Posted: Thu May 25, 2006 12:59 pm
by JimM
Roderick Grant wrote:no billiard table in the living room......And Isabel Roberts is the one I would most like to own!

I can't imagine owning a house like Cheney, and not attempting a liitle more respect even if a B&B (is it still?. And when will those retaining walls be restored; were not talking the scope of Martin here. I have only seen it from the outside, but like with many Wright homes, I cringe when I see those photos of billiard tables, the op art in Boyton, Mies chairs, and other "decor' that makes one wonder what some owners see in owning a Frank house to begin with, at least indicated by their apparent personal taste. I don't think the Henrendon furniture brings anything to the party either.

Having spent more than a few hours outside the Davidson house, I agree these variants of Roberts were some of his most successful, timeless and livable designs, especially through the use of scale in comparatively small houses.

Posted: Thu May 25, 2006 5:28 pm
by A Wright Homeowner
Jim - Comments regarding personal taste tend to deter certain homeowners from opening themselves to public scrutiny.

Posted: Thu May 25, 2006 6:18 pm
by archibuff
I thought Wright Plus 2006 was very good. I particularly like the non-FLW's, as there is so mcuh FLW photographic material out there it is great to be surprised by a house that doesn't have the replicated dining room furniture from the home and studio and other standards. I'm sure it is not too easy to coax homeowners into the process.

I recall gawking around the Winslow Home as part of a Wright Plus tour in the early 1990's Wasn't it on then?

Posted: Fri May 26, 2006 8:53 pm
by JimM
A Wright Homeowner wrote:Jim - Comments regarding personal taste tend to deter certain homeowners from opening themselves to public scrutiny.

I can understand that, and I probably exhibited some shallow thought there. But then again I would say the same about what is usually found in a "normal" house!

Wright homes can be unforgiving, but are also perfect for complementary furnishings when done "Wright". I suppose I just don't quite understand how one could admire Wright's art to the point of financial risk and ruin, and not show the same sensibility for furnishings-which does not necessarily require a rich mans budget given the financial burdens these houses may be to some.

Posted: Sat May 27, 2006 9:58 am
by A Wright Homeowner
I hope I am not alone in believing that "sensibility" means repair and restoration take priority over furnishings.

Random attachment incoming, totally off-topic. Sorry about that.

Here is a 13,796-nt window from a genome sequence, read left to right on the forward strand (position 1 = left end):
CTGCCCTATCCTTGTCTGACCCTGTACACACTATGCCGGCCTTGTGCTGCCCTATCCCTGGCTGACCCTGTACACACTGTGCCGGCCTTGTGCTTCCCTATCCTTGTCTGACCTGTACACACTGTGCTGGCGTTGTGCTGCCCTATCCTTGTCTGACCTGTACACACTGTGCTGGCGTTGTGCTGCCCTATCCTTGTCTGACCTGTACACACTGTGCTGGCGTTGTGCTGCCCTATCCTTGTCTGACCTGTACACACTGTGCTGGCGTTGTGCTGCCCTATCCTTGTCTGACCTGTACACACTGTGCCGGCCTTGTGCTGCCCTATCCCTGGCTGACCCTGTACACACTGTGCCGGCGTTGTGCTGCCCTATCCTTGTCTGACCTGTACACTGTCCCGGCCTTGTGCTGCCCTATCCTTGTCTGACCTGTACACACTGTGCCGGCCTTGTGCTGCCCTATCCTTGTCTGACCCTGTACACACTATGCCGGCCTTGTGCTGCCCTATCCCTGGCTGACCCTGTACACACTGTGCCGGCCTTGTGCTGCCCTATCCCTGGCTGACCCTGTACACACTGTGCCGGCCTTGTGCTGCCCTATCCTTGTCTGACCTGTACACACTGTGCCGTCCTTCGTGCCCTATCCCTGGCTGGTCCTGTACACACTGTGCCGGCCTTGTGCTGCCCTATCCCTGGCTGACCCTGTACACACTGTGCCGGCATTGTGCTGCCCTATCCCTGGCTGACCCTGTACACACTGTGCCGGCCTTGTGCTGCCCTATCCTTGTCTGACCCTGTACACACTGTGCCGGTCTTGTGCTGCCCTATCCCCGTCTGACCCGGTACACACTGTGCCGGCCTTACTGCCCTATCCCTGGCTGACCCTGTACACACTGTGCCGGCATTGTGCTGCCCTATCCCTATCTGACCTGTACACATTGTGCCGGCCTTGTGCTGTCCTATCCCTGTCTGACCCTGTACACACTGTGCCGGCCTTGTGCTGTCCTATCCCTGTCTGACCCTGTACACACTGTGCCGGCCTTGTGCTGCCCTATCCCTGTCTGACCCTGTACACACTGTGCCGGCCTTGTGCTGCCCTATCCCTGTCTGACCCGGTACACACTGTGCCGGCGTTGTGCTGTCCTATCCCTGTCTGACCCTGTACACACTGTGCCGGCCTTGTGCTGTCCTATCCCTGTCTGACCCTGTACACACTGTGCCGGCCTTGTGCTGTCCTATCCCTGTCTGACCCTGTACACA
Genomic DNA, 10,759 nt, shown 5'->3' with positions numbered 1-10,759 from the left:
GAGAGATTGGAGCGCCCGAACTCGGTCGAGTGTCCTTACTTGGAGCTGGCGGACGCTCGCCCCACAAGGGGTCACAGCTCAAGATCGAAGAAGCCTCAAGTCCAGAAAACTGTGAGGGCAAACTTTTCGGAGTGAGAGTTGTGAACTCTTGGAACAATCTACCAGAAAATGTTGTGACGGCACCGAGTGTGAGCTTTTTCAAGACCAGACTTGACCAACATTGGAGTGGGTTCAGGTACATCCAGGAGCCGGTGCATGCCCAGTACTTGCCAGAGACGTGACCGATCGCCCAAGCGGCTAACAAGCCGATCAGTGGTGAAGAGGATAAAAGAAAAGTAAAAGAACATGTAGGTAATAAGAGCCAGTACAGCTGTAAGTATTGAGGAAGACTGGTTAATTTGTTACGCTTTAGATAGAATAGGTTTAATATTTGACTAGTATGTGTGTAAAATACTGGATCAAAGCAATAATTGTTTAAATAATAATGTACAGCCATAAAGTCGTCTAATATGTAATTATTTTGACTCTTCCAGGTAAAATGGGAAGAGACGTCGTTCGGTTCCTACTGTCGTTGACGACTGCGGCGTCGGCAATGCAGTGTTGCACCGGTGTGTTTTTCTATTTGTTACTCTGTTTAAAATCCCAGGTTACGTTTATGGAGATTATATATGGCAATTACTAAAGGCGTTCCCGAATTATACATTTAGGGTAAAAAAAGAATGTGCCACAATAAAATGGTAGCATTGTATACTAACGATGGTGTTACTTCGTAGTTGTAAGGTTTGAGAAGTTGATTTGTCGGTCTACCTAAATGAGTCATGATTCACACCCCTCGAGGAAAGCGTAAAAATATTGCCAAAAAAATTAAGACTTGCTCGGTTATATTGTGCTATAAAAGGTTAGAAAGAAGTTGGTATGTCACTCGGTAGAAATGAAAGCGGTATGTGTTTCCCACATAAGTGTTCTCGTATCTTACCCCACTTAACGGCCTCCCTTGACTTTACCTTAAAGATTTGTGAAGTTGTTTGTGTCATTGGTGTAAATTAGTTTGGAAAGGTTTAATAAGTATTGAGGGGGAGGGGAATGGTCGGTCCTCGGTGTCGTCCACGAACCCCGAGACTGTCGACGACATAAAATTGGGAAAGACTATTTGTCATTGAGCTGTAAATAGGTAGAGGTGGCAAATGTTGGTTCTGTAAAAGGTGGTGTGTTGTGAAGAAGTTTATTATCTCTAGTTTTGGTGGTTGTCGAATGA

Purchasing a Wright home may come with an implicit moral obligation to preserve these special places. However, there is no corresponding obligation to furnish the home to housewalk standards - or in any particular way, for that matter. If such an obligation existed, only the fabulously wealthy could afford to live in Wright homes and there would be far fewer of them today.

Posted: Sat May 27, 2006 12:35 pm
by pharding
I am grateful for the generousity of any Wright homeowner to open their residence for tours regardless of whatever furniture that they may have.

Posted: Sat May 27, 2006 2:16 pm
by JimM
A Wright Homeowner wrote:there is no corresponding obligation to furnish the home to housewalk standards - or in any particular way, for that matter. If such an obligation existed, only the fabulously wealthy could afford to live in Wright homes and there would be far fewer of them today.

Restoration surely trumps furnishings in the grand scheme of things. That still doesn't explain the disconnect between the architecture and furnishing choices made by SOME owners. You don't have to have a credit line at Cassina or order every high priced lamp and accessory sanctioned by the foundation in order to complement the architecture. Or even have anything with a Wright connection for that matter. No big deal, I just don't get it.

"Sensibilities" is clear enough to me; chrome tables and Mies chairs are not "sensible" in a Wright home. What's not logical about that? Seems odd that almost obsessive restoration methodology is so important, yet furnishings that visibly alter the experience are, eh, no big deal-just pull up that chair made of alder branches and have a seat next to that Saarinen table. After all, furnishings aren't important in a Wright home.

There was a reason Frank snipped off the bottoms of pictures of the Coonley interiors... his teeth ached looking at the furniture!